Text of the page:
//Check what actions are requested:
  if((PORTA & 1) == 1)  left    = 1;
  if((PORTA & 2) == 2)  extra   = 1;
  if((PORTA & 4) == 4)  right   = 1;
  return (EXIT_SUCCESS);

Below, a couple of pictures of the board with the transmission module attached:









I’ll build a second version of the board to fit a 3-button case or maybe I get one case 3D printed 🙂


RFCat, TI Chronos and replaying RF signals :)

After my first contact with the RTL-SDR a couple of days ago , I’ve been researching a bit more and found this fantastic blog post by Adam Laurie which describes how to use a TI Chronos development kit to send arbitrary sub-1GHz signals. It happens that I had such a kit so I decided to emulate another garage door opener, but this time using RFCat.

Loading RFCat firmware into the Chronos USB Dongle

First thing I did was to flash the USB dongle with the RFCat firmware so that I could emulate the remote from a python script. As I had a CC Programmer handy (you can also use GoodFET), I wired it up by following the diagram below and flashed the RFCat bin for the ez Chronos dongle using the SmartRF Flash Programmer tool.






You can either flash the dongle with the RFCat binary itself or with the CC Bootloader which will allow you to update the dongle further without having to use the JTAG. I took the second approach so after flashing the bootloader, you’ll need to flash the actual RFCat firmware:

python /dev/ttyACM0 download RfCatChronosCCBootloader-150225.hex

After successfully flashing the dongle, it should show up as “RFCat” and you should be able to communicate with it from the rfcat interpreter:


As the communication with the dongle was good, it was time to analyze the signal sent by the remote and write some code to replay it using RFCat.

Signal Analysis

For the analysis part, I used the SDR# tool for Windows: tuned the right frequency (433.92MHz) and saved the signal into a Wav file for later analysis with Audacity.


It’s a fixed code and looks pretty straightforward: short and long pulses. We can estimate the length of each type by measuring the number of samples. In this case, short pulses took 3000 samples or 1200us (sample rate was 2.4Ms on SDRSharp).

A good way to represent the signal is to encode the “long pulse plus silence” as “1” and the “short pulse plus silence” as “0”. Then, the frame would look like this:

1  0  1  1  0  1  1  1  1  1  1  0  0  0  0  0  1  0  1  1  0  0  1  1  0  0  1  1  0  0  1  1  1

As the “1” is formed by two high and one low short pulses of equal duration, we can express it as “110”. Similarly, our “0” can be represented as “100” and the frame now would be:

110 100 110 110 100 110 110 110 110 110 110 100 100 100 100 100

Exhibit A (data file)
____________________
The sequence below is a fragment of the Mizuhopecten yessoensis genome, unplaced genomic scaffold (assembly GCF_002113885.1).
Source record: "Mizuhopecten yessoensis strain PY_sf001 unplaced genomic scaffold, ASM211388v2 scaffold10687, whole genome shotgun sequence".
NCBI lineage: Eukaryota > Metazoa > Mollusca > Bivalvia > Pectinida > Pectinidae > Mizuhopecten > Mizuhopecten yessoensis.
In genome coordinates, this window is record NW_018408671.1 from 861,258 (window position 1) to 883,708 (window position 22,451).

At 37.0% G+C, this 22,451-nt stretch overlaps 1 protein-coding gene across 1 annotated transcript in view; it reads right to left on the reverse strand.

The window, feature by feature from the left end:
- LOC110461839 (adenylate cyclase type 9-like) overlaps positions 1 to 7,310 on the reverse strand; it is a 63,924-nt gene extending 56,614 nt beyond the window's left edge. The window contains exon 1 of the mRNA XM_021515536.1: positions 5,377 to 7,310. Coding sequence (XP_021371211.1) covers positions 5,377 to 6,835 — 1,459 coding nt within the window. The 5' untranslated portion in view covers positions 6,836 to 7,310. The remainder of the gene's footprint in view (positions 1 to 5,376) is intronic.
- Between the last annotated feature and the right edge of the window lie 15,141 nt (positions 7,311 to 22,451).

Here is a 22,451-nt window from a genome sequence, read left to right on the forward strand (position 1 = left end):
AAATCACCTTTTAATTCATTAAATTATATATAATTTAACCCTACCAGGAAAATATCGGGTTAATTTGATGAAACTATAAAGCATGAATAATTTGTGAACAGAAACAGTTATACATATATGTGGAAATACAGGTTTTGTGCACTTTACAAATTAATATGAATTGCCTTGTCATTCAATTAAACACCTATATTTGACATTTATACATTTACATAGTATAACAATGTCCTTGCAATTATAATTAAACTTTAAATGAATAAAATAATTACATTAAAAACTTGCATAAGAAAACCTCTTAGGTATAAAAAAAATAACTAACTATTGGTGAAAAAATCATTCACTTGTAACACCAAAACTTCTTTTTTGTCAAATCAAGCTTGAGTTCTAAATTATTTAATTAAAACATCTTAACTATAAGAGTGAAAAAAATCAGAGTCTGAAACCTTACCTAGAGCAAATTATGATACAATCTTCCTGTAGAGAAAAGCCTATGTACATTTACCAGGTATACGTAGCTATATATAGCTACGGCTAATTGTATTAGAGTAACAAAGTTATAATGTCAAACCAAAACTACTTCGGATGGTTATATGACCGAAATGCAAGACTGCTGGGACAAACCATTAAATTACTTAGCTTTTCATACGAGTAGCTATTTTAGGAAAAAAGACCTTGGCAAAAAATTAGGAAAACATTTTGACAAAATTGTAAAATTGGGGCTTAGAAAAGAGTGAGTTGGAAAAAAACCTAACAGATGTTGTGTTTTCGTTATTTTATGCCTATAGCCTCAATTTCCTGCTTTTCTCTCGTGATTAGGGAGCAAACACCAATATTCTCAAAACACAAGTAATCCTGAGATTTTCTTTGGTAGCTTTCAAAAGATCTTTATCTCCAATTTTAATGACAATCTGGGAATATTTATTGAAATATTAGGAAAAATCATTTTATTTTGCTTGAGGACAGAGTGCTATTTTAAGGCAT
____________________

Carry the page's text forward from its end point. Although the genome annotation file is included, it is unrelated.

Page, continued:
110 100 110 110 100 100 110 110 100 100 110 110 100 100 110 110 110

However, if we zoom in on the signal, we can see that the pulses are divided in more little pulses that we’ll need to encode in some way:


So, the final frame would make us rewrite the previous one changing every “1” bit by \xAA\xAA  and every “0” bit by \x00\x00 to maintain the length of each bit (see code below).  The duration of each bit is now about 80 us.

Replaying signal with RFCat

Now that we have analyzed the signal, it’s time to write a Python script to interface the RFCat dongle so that it generates the frames accordingly. Afterwards, we’ll capture the signal back to make sure that both the waveform and timing are correct:

from rflib import*
from time import sleep

pkt = '\xAA\xAA\xAA\xAA\x00\x00\xAA\xAA\x00\x00\x00\x00\xAA\xAA\xAA\xAA\x00\x00\xAA\xAA\xAA\xAA\x00\x00\xAA\xAA\x00\x00\x00\x00\xAA\xAA\xAA\xAA\x00\x00\xAA\xAA\xAA\xAA\x00\x00\xAA\xAA\xAA\xAA\x00\x00\xAA\xAA\xAA\xAA\x00\x00\xAA\xAA\xAA\xAA\x00\x00\xAA\xAA\xAA\xAA\x00\x00\xAA\xAA\x00\x00\x00\x00\xAA\xAA\x00\x00\x00\x00\xAA\xAA\x00\x00\x00\x00\xAA\xAA\x00\x00\x00\x00\xAA\xAA\x00\x00\x00\x00\xAA\xAA\xAA\xAA\x00\x00\xAA\xAA\x00\x00\x00\x00\xAA\xAA\xAA\xAA\x00\x00\xAA\xAA\xAA\xAA\x00\x00\xAA\xAA\x00\x00\x00\x00\xAA\xAA\x00\x00\x00\x00\xAA\xAA\xAA\xAA\x00\x00\xAA\xAA\xAA\xAA\x00\x00\xAA\xAA\x00\x00\x00\x00\xAA\xAA\x00\x00\x00\x00\xAA\xAA\xAA\xAA\x00\x00\xAA\xAA\xAA\xAA\x00\x00\xAA\xAA\x00\x00\x00\x00\xAA\xAA\x00\x00\x00\x00\xAA\xAA\xAA\xAA\x00\x00\xAA\xAA\xAA\xAA\x00\x00\xAA\xAA\xAA\xAA\x00\x00'

NUM_REPS	= 10		# times the frame will be sent
DELAY 		= 0.02	# seconds between frames


	d = RfCat()
	d.setFreq(433290000)	# Set freq to 433.92MHz
	d.setMdmSyncMode(0)		# Don't send preamble/sync word
	d.setMdmDRate((int)(1.0/0.000080))	# Our bits are 80us long

	print "Sending frames "
	for i in range(0,NUM_REPS):
	print " Done\n"

except Exception, e:
	sys.exit("Error %s" % str(e))

Now let’s run the script and capture the signal back with SDR# to check if it looks like it should:



The first picture shows both our reference signal (sent by the remote) and the one generated with the RFCat dongle. The second picture shows the detail of each bit. As expected, it opened the door although the output power seemed a bit too low . Maybe there’s a hack to improve the antenna of the Chronos dongle?  🙂

Replaying the signal with the Chronos Sports Watch

Okay, the hard part is over so let’s have some fun and replay the signal directly from our wrist 🙂